Fencing has been used to protect livestock within the wolf zone. Unlike in Scotland, fencing is a rare thing in Norway. Norwegian sheep graze unfenced in the forests in the summer, and browsing mammal densities across most of the country are low enough for forests to be re-established through natural regeneration without the need to protect trees from moose and deer. Fencing is unpopular: it’s not traditional and it is expensive (although the fences set up in 2007 and 2008 in the wolf management zone where paid for by the government). The enclosed areas (2200ha and 1100ha surrounded by electric fences 130cm high) were initially unsuccessful as predators managed to get in, however the initial technical problems were solved after two years and the fence were a success. They remain unpopular with land managers and with conservationists who see them as intruding on Norway’s wildness and restricting Norwegian’s cherished access rights; allemansratten. Hunters also criticised the fences, their view is that the need for fences emphasises that wolves do not belong in Norway any more.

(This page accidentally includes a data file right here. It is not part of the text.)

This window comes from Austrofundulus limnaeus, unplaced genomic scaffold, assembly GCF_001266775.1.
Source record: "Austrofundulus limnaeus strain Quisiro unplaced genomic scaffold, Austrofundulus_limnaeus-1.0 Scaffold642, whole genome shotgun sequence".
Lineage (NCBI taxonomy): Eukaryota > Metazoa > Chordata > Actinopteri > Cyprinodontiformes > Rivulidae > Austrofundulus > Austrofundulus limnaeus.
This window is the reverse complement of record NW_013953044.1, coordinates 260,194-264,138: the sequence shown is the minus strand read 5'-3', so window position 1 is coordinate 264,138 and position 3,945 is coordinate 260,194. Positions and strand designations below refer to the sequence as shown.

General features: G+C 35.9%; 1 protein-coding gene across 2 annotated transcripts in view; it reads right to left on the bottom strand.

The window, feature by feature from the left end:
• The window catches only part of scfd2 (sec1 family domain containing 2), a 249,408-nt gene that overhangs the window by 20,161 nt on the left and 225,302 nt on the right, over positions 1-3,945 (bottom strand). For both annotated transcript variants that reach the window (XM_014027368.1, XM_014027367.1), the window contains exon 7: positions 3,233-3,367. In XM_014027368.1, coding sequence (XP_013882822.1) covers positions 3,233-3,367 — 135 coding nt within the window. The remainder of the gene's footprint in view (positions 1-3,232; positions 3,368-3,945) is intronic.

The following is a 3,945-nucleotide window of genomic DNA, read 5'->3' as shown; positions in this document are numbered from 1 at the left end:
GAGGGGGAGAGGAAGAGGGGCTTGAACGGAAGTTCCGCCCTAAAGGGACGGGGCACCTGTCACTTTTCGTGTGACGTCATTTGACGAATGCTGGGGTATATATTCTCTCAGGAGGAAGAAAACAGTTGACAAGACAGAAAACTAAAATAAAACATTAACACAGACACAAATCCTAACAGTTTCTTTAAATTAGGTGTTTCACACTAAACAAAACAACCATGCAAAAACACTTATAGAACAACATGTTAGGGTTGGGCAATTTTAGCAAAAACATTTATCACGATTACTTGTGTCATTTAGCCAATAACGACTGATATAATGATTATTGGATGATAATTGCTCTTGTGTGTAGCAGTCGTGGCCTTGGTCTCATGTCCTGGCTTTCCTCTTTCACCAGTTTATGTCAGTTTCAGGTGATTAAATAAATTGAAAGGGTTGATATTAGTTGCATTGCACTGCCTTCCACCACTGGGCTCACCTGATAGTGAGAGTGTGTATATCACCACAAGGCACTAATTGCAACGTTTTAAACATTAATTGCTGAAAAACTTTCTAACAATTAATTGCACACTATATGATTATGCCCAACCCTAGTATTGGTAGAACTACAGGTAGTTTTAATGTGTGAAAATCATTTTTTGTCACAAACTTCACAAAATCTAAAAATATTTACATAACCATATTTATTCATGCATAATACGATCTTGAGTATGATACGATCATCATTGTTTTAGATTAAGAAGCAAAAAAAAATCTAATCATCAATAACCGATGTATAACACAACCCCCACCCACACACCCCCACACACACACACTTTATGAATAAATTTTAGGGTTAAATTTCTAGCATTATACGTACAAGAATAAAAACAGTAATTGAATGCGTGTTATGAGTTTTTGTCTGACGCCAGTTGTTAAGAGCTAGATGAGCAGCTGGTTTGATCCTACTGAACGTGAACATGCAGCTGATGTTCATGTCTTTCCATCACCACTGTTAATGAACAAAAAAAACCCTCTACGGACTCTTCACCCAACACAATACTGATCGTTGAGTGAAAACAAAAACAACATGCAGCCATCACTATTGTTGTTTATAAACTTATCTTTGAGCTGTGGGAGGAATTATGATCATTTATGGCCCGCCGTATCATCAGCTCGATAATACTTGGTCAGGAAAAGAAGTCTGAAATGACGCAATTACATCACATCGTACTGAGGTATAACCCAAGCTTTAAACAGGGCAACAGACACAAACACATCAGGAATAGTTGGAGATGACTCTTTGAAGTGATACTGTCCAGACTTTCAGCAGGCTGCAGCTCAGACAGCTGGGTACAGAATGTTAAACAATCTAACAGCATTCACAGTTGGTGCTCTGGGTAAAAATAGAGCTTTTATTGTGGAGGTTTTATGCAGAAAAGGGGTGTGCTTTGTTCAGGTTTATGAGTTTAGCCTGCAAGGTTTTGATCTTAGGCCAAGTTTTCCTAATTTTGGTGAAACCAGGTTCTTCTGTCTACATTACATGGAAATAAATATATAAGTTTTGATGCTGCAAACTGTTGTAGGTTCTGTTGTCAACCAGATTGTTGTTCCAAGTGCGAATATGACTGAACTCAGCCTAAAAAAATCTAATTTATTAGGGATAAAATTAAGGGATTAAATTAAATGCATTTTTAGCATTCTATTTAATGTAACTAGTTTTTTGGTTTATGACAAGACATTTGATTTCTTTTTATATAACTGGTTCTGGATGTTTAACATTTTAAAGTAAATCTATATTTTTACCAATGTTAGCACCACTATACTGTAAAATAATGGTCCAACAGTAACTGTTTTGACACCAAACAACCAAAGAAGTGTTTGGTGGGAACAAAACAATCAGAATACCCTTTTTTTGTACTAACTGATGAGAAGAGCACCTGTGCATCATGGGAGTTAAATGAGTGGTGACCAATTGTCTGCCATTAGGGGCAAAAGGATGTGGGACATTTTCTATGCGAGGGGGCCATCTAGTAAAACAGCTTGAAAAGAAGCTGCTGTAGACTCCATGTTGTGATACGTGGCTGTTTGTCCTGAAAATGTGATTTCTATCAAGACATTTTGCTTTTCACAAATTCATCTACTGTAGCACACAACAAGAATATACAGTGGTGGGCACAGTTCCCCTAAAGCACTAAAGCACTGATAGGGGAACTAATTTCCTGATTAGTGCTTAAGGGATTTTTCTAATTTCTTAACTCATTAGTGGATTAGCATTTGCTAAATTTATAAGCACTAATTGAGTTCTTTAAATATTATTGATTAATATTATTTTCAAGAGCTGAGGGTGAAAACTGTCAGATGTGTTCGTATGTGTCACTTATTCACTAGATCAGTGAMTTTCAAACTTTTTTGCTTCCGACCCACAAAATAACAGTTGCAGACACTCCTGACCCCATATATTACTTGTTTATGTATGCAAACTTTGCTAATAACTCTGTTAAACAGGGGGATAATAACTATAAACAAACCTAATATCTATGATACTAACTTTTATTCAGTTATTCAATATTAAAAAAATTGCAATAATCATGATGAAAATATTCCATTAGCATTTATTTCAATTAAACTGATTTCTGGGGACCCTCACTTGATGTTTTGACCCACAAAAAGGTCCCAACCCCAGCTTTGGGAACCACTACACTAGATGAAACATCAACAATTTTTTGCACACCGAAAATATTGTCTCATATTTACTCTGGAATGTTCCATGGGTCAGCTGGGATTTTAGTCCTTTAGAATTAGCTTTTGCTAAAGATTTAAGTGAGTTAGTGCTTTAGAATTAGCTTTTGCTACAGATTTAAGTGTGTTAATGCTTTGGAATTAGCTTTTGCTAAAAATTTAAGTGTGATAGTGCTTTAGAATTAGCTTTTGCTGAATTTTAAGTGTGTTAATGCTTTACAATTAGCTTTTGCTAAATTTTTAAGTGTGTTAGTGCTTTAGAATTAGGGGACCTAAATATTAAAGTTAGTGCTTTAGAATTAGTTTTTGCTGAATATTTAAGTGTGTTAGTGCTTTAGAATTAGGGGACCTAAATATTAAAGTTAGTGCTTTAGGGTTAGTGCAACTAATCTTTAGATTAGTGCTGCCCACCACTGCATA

Hunting in Norway is part of the culture and Norway has the highest proportion of hunters per head of population in Europe (1 in 12 or 4.75% of the population). Hunting in eastern Norway is principally for moose and because moose are the main prey species for wolves they compete directly with hunters for their quarry. Herbivore densities in Norwegian forests are low so the removal of moose – even in low numbers by wolves – has an impact on hunters’ ability to carry out their sport. Hunting culture in Norway is communal and based around the provision of meat. As in Scotland the right to take game comes with land ownership however, hunting in Norway is more widespread amongst the population and is undertaken by a wider range of society, often working together to hunt and sharing the meat amongst the community. This contrasts to the Scottish (highland) model of sport or trophy hunting which is carried out by (usually wealthy, non-local) clients paying to access game on an estate managed to maintain a high numbers of deer (stags). Stalking by ‘local people’ does take place but tends to be more professional than recreational and it isn’t the same community experience as in Norway. Also, in Scotland, venison is a by-product of the hunt and is often sold commercially to game dealers.